Remember, there is no particular fashion of putting into effect the right to remain silent, but it’s critical to do it instead of remaining silent affirmingly.
A minor caught in the commission of a delinquent act can waive the Miranda rights if they are voluntary. However, waiving these rights for juveniles 15 years or younger is impossible unless in an attorney’s presence. The evidence in your child’s case is more crucial than a voluntary confession because the prosecutor in these cases must prove the waiver of these rights by a preponderance of the discovery.
A juvenile judge considers several factors when determining if a confession was voluntary. These factors are:
- Notwithstanding if the law enforcers had harmed or threatened to harm you or your child in any manner
- Notwithstanding if the officers had threatened to jail you or your child’s close family member
- The officers promised a more lenient sentence in exchange for a confession
- Regardless of the officer suspects denial of legal representation
- Notwithstanding if the minor was denied crucial needs like food, toilet, and water
- Irrespective of the interrogation was unnecessarily lengthy or implacable
Remember, if your child has been apprehended for committing a delinquent act, the officers don’t need your presence to continue with the questioning. However, this shouldn’t mean that the child’s request to have their parent or legal guardian present during interrogation should be denied. Your presence as a parent to the juvenile might result in a case of dismissal on the grounds of involuntary participation.
2. Actions you or your Child must Take During Arrest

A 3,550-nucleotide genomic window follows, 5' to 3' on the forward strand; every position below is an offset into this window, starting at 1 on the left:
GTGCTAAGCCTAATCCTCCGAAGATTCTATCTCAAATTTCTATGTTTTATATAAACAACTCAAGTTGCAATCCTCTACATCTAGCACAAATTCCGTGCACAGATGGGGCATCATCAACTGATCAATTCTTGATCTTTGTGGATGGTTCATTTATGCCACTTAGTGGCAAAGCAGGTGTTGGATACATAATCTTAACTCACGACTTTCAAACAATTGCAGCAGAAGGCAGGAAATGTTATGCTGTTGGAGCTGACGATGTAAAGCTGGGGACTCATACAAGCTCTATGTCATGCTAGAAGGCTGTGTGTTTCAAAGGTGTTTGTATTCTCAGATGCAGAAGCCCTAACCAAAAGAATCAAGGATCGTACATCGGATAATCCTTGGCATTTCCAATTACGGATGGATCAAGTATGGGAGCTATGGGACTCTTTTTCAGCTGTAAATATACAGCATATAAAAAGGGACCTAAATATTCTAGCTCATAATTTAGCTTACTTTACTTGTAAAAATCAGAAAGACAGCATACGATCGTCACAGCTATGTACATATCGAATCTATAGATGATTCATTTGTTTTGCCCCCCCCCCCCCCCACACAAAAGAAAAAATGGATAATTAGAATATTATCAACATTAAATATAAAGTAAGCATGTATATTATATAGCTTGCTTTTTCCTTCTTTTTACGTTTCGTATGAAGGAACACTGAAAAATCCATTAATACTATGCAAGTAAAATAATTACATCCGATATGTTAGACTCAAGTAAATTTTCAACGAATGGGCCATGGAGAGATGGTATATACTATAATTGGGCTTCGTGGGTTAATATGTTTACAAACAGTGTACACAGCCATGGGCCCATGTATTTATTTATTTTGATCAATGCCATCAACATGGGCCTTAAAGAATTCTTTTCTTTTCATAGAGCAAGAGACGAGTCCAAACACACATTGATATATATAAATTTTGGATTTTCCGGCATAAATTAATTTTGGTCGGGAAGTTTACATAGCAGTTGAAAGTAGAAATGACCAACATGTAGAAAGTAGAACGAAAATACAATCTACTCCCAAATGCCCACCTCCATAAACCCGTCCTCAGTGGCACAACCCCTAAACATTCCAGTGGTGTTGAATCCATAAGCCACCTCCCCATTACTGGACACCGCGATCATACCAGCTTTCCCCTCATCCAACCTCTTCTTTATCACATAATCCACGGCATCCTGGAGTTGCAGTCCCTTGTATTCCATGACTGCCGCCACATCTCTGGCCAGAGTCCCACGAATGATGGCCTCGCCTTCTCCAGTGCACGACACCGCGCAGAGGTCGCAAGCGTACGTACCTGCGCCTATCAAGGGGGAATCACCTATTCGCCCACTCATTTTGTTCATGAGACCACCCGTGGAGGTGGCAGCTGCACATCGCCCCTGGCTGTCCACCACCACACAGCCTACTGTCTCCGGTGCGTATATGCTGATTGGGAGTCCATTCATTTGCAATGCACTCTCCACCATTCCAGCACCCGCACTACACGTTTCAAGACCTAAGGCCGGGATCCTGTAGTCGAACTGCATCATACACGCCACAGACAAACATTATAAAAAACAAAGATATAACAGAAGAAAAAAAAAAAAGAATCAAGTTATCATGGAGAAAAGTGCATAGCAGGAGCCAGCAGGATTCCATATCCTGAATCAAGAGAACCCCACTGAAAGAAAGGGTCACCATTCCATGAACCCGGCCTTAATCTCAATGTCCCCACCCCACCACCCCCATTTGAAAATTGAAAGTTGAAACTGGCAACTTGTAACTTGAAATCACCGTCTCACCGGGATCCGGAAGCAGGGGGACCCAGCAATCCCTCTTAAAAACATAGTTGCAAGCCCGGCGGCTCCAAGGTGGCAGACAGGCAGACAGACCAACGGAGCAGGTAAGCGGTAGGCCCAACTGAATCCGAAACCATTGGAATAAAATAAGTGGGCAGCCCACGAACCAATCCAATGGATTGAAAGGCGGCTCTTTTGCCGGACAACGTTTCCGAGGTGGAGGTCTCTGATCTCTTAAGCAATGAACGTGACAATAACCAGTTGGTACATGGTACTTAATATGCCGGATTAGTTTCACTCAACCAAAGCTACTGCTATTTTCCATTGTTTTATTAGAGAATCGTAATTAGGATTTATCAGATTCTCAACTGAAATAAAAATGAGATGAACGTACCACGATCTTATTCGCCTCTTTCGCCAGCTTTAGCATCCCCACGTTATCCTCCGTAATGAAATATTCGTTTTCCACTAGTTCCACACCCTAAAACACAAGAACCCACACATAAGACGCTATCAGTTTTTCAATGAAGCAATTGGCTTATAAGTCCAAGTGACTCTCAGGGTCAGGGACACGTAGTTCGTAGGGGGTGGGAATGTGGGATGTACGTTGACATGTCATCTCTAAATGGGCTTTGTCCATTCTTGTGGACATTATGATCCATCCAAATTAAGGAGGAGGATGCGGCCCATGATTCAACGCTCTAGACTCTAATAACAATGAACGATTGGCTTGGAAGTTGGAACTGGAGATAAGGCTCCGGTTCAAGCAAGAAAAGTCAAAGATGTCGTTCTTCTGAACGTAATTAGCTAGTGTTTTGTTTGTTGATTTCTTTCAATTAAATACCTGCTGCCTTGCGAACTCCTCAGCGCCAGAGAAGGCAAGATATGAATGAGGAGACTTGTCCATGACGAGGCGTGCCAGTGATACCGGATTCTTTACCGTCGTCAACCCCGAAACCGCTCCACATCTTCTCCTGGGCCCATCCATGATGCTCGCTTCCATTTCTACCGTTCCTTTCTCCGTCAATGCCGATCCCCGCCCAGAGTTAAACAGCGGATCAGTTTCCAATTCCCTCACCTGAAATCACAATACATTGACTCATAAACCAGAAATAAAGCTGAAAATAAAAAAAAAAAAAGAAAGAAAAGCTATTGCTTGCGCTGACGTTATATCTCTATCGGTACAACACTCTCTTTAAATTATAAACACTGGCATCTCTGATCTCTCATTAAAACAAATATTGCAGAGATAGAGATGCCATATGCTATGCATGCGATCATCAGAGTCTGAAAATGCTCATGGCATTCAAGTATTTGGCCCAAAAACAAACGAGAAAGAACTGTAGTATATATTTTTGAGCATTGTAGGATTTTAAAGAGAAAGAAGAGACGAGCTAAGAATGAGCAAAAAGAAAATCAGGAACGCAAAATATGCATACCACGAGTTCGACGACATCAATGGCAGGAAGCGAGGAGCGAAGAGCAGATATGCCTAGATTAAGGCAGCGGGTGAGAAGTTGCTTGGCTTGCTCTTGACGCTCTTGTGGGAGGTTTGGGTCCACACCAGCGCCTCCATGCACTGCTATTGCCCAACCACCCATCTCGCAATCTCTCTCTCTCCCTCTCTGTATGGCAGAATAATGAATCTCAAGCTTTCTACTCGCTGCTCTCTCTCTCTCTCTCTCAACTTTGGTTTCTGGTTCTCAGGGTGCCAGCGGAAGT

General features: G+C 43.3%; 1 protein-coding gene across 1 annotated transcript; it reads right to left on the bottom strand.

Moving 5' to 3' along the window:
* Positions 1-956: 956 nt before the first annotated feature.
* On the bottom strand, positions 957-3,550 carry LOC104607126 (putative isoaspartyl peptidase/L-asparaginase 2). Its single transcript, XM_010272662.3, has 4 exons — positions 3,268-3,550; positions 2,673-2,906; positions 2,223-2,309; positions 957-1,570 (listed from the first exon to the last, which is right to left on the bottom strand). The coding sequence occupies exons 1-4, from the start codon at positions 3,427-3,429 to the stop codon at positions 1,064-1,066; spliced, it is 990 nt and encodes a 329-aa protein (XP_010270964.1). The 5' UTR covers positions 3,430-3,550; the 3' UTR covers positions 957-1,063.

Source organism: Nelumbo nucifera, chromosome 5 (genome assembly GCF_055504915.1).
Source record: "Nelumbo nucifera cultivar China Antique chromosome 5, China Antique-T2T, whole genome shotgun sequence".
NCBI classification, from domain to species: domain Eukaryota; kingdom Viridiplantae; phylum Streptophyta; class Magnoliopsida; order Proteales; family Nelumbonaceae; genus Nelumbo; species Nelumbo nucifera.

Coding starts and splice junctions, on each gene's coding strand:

It’s critical for you as a child or parent to a minor to understand the actions you should take at the time of an arrest. Understanding what to do protects you from further legal implications. Therefore, after an apprehension, you should stay calm, give your name to the arresting officer, remain polite, and avoid resisting arrest. Once you have been apprehended, you should understand that the officer is not your friend, and as such, you should request your parent’s or an attorney’s presence.
Similarly, you should be clear regarding your intention to revoke the right to remain silent and keep off confessions when writing apology letters.
The general juvenile justice process at a glance involves:
- A detention hearing if you or your child is in custody
- An arraignment hearing for juveniles not in custody
- A transfer hearing if you have engaged in the commission of a crime listed under Sec 707 (b) offenses.
- A jurisdiction hearing
- A disposition hearing
California statutes provide timelines to govern how these hearings occur. Your defense attorney and the prosecuting team can work closely for a settlement and go straight to disposition. Further, there might be multiple re-hearings in the event of errors during the case. Remember that you have the right to be present in the various hearings as a parent to the juvenile.
Legal Dispositions after a Juvenile Justice Process
Under the California juvenile justice system, multiple disposition options are available. The dispositions or sentences include:
In cases where you or your child is facing less serious criminal allegations, you might be eligible for WIC 654 informal probation. The role comes with various conditions like your parents agreeing to participate in counseling, education programs, obtaining care and treatment if the case involves substance abuse, and parenting. Poor performance or failure to take part in these programs can result in the filing of a petition
WIC 654 Diversion